2017 Volume 50 Issue 11 Pages 937-940
In previous articles, we have covered different aspects of publishing ethics. We will explore this further by introducing real and specific cases in publication ethics that were presented to the Committee on Publication Ethics (COPE) 1) and discussed by its council members, with a full translated version in Japanese to increase understanding.
The topic of this first case is predatory publishing. Predatory publishing refers to open access journals which actively solicit manuscripts and charge publication fees with little or no peer review and editorial services purely for their own profit2). Although this unethical phenomenon has attracted much attention, many researchers are still quite unaware of the problem and are unable to distinguish between a predatory and legitimate journal3), such as in the case presented here to COPE.
The main points we would like to point out from this case are the following: 1) the author responded to a request for an invited review from a predatory journal without realizing it was a predatory journal; 2) the author contacted members of the editorial board, but has received no return communication; and 3) the author wants to remove the submitted manuscript from this journal and submit it to a legitimate journal but does not want to be accused of duplicate publication.
The most efficient way for authors to protect themselves from predatory publishing is to become familiar with the characteristics of those predatory journals5). Predatory journals frequently send emails, encouraging authors to submit an article, or invite them to do so3).
As we mentioned in our previous article, authors need to check up on the journal they are submitting to before actually doing so. This can be done by visiting the journal’s website. If the journal is legitimate, the website should clearly state the aim and goals of the journal, the journal’s peer review policy and process, members of the editorial board, instructions to authors regarding manuscript preparation, copyright transfer agreement, and any additional information such as author fees.
It is important for authors to carefully read each of these areas and look out for things that might sound too good to be true and become familiar with some of the common characteristics of predatory journals. These might include 1) no peer review or peer review in a very short period which is too quick and impossible, 2) almost no detailed guidelines on manuscript preparation, 3) aims and goals of the journal are too vague, 4) members of the editorial board do not give legitimate affiliations or contact information, 5) no explanation of copyright transfer, 6) if the journal requires author fees, the amount is not clearly stated, or too excessive, 7) author fees are not listed on the website but authors are contacted about additional fees after the manuscript is accepted, 8) the journal gives a very high impact factor that is not from a reputable index such as MEDLINE, 9) the journal title is very similar to another prominent journal to confuse the author, 10) none of your colleagues have ever heard of or submitted to the journal2)6).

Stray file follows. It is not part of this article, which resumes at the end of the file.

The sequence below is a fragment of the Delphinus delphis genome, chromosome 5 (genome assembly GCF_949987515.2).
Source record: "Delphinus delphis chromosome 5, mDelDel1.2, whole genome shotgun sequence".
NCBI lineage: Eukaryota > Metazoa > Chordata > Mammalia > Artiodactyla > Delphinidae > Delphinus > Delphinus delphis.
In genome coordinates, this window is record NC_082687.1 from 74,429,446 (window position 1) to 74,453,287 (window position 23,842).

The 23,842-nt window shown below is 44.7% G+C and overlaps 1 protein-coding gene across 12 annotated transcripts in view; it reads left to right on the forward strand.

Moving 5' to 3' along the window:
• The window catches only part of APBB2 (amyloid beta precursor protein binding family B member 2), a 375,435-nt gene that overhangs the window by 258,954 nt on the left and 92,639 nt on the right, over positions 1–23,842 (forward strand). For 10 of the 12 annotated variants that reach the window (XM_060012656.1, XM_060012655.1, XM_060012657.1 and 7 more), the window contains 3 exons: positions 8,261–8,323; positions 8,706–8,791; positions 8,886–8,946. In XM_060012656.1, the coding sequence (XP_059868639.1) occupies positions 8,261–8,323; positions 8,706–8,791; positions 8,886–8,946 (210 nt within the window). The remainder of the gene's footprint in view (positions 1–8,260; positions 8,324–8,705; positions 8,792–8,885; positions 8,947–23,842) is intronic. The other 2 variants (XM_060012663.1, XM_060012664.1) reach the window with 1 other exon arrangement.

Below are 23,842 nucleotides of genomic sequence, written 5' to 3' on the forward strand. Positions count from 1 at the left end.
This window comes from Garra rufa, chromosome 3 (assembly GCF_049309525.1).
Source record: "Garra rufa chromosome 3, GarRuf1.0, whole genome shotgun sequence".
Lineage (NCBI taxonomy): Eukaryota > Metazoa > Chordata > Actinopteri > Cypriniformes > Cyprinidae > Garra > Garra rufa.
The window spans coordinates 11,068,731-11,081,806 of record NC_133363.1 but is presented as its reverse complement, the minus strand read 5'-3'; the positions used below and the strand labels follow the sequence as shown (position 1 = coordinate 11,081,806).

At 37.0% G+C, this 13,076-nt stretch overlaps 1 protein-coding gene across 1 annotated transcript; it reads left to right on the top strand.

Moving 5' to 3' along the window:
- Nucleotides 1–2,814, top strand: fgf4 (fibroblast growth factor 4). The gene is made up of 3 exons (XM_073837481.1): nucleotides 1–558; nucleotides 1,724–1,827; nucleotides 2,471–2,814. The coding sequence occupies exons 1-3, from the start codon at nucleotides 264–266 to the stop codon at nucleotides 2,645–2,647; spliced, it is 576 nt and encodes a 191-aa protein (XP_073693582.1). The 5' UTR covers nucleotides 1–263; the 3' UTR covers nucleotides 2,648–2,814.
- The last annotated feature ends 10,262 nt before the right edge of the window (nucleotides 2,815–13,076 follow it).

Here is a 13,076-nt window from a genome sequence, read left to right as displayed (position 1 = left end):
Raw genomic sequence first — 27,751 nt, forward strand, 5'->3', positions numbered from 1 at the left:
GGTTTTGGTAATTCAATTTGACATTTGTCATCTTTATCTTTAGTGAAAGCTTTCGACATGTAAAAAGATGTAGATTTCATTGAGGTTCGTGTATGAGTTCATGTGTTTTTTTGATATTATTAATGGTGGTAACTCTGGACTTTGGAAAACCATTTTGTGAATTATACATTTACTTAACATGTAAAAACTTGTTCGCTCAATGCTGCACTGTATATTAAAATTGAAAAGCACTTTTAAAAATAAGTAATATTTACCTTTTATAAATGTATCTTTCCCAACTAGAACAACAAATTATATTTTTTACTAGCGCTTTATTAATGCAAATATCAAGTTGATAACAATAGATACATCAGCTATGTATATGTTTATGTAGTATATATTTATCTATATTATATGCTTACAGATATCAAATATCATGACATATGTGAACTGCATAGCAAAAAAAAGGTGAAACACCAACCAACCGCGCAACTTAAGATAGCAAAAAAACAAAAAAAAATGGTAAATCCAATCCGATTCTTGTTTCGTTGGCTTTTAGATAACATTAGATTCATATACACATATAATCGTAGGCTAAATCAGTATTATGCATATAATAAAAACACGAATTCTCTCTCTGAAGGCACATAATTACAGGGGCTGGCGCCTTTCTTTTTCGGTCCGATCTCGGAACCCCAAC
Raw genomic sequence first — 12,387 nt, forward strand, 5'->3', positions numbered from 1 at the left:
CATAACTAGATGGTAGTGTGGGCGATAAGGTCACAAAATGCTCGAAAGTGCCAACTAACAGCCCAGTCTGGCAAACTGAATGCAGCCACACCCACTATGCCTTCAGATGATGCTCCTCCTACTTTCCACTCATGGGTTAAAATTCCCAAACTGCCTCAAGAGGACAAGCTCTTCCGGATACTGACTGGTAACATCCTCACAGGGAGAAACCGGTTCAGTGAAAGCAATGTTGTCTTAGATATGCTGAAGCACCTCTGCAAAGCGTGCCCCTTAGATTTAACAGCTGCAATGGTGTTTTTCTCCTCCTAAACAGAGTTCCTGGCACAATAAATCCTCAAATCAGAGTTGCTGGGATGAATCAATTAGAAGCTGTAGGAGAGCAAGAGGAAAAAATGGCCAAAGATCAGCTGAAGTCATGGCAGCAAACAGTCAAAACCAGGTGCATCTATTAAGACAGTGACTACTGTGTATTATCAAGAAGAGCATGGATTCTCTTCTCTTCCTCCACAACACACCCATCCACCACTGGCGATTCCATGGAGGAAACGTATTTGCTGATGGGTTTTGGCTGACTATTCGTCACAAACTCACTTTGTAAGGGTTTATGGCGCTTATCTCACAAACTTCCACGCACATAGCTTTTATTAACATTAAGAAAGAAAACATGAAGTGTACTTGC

Of course, the utmost way for authors to protect themselves from predatory journals would be to not trust emails that are sent to you randomly, and to access directly the website of the journal you are wishing to submit to. It would also be wise before any submission to read through several recent issues of the target journal6). This could additionally help authors to determine whether that journal is the most appropriate choice of readership for their manuscript.
Authors should be aware that a predatory journal may exist in name only. For example, in this case, the registered mail was returned unopened to the author because no one was present to sign for the registered mail. This indicates that it is highly possible that the journal did not really exist. Furthermore, despite the fact that the editor-in-chief of the legitimate journal gave permission to accept the submission and confirmed with the author that this would not be considered duplicate publication, there is still the possibility that a non-valid version of the submitted manuscript may exist somewhere. It is unclear as to whether the publisher or the predatory journal actually removed the article as requested by the author. Authors, especially those who have little or no experience in publishing, need to be extremely careful about invitation emails to submit articles.